The liver is the largest internal organ. Liver cancer arises from hepatocytes (liver cells). Liver cancer often develops in livers that are severely damaged by longstanding diseases or chemicals. When the liver cancer is small (less than 5cm in diameter), it often does not present symptoms. When tumours have become bigger and more advanced, liver cancer can infiltrate the liver capsule or obstruct the bile ducts. Liver cancer can form many nodules within the liver and spread into the blood vessels. These features make it difficult to surgically remove them. The liver is also the seat of secondary or metastatic cancers. In such cases, the main cancer forms elsewhere in the body and secondary deposits are formed in the liver.
Signs and symptom
- Weight loss (without trying)
- Loss of appetite
- Feeling very full after a small meal
- Nausea or vomiting
- An enlarged liver, felt as fullness under the ribs on the right side
- An enlarged spleen, felt as fullness under the ribs on the left side
- Persistent pain in the abdomen (belly) or near the right shoulder blade
- Swelling or fluid build-up in the abdomen (belly)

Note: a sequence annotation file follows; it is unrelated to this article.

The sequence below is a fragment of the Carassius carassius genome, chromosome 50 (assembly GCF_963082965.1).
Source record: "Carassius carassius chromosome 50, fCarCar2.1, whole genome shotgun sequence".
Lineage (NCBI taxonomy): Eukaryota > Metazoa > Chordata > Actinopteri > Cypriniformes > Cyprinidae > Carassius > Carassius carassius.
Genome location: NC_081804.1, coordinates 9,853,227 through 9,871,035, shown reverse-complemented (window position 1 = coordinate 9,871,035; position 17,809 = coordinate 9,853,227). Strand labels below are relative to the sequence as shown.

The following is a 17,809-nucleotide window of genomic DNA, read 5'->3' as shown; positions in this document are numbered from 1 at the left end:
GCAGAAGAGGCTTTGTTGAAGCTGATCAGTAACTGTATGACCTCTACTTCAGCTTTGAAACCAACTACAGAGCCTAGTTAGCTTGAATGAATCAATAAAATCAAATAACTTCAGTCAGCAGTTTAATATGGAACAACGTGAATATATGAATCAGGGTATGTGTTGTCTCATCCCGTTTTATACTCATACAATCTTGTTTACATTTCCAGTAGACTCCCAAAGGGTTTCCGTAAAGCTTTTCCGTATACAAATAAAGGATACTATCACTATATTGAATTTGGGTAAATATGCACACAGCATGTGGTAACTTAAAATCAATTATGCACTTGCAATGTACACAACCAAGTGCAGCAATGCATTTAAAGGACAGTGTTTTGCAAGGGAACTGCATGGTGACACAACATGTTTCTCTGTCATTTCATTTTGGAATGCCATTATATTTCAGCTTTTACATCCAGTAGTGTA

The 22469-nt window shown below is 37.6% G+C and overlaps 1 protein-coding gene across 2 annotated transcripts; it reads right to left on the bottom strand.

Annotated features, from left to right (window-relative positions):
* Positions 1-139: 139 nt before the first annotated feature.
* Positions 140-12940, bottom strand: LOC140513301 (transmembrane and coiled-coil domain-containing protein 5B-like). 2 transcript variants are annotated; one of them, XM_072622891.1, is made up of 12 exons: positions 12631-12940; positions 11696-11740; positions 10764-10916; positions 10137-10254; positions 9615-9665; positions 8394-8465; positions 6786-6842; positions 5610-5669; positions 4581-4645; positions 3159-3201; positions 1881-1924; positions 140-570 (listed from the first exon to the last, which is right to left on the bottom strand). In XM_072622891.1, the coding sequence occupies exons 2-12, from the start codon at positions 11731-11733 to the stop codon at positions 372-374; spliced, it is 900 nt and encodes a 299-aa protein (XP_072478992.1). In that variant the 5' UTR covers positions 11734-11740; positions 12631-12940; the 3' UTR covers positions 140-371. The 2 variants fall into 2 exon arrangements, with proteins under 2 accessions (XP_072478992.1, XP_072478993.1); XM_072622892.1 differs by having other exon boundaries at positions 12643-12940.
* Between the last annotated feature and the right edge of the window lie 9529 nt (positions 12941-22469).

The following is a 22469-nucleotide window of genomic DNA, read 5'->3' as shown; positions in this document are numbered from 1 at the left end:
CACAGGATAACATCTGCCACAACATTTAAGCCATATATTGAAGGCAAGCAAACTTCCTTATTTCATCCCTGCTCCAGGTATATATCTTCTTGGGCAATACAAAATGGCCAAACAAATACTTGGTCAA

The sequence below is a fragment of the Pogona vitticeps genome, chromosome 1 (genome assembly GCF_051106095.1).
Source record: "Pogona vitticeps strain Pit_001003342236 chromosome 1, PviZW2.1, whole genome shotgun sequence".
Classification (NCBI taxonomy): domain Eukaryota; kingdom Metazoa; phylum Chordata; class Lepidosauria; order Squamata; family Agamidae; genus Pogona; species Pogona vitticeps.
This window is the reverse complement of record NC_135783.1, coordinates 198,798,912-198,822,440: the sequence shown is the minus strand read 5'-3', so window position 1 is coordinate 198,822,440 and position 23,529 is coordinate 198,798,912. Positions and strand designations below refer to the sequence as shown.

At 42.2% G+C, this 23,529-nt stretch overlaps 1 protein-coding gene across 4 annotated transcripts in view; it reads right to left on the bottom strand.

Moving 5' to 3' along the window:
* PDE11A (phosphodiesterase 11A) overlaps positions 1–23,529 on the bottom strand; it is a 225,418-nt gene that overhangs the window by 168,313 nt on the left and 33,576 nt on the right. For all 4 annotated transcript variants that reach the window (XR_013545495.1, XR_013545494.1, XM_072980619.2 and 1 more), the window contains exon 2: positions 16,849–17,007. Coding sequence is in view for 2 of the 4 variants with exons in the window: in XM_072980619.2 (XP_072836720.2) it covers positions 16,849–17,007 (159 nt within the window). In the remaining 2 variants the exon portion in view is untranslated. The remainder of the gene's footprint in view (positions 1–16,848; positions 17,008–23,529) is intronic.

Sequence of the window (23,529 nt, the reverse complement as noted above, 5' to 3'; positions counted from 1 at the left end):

- Yellowing of the skin and eyes (jaundice)
Other symptoms can include fever, enlarged veins on the belly that can be seen through the skin, and abnormal bruising or bleeding.
- Chronic infection with hepatitis B and C viruses
- Alcohol abuse leading to scar tissue formation in the liver
- Aflatoxin, which is a poisonous substance produced in a fungus that affects peanuts
- Inherited disorders that cause damage to the liver
- Exposure to certain chemicals like vinyl chloride, hydrocarbons, solvents, nitrites
- Long-term use of anabolic steroids
- Drinking water contaminated with arsenic
- Type 2 diabetics- type 2 diabetics have been linked with an increased risk of liver cancer. This risk may also be increased because people with type 2 diabetes tend to be overweight or obese, which in turn can cause liver problems.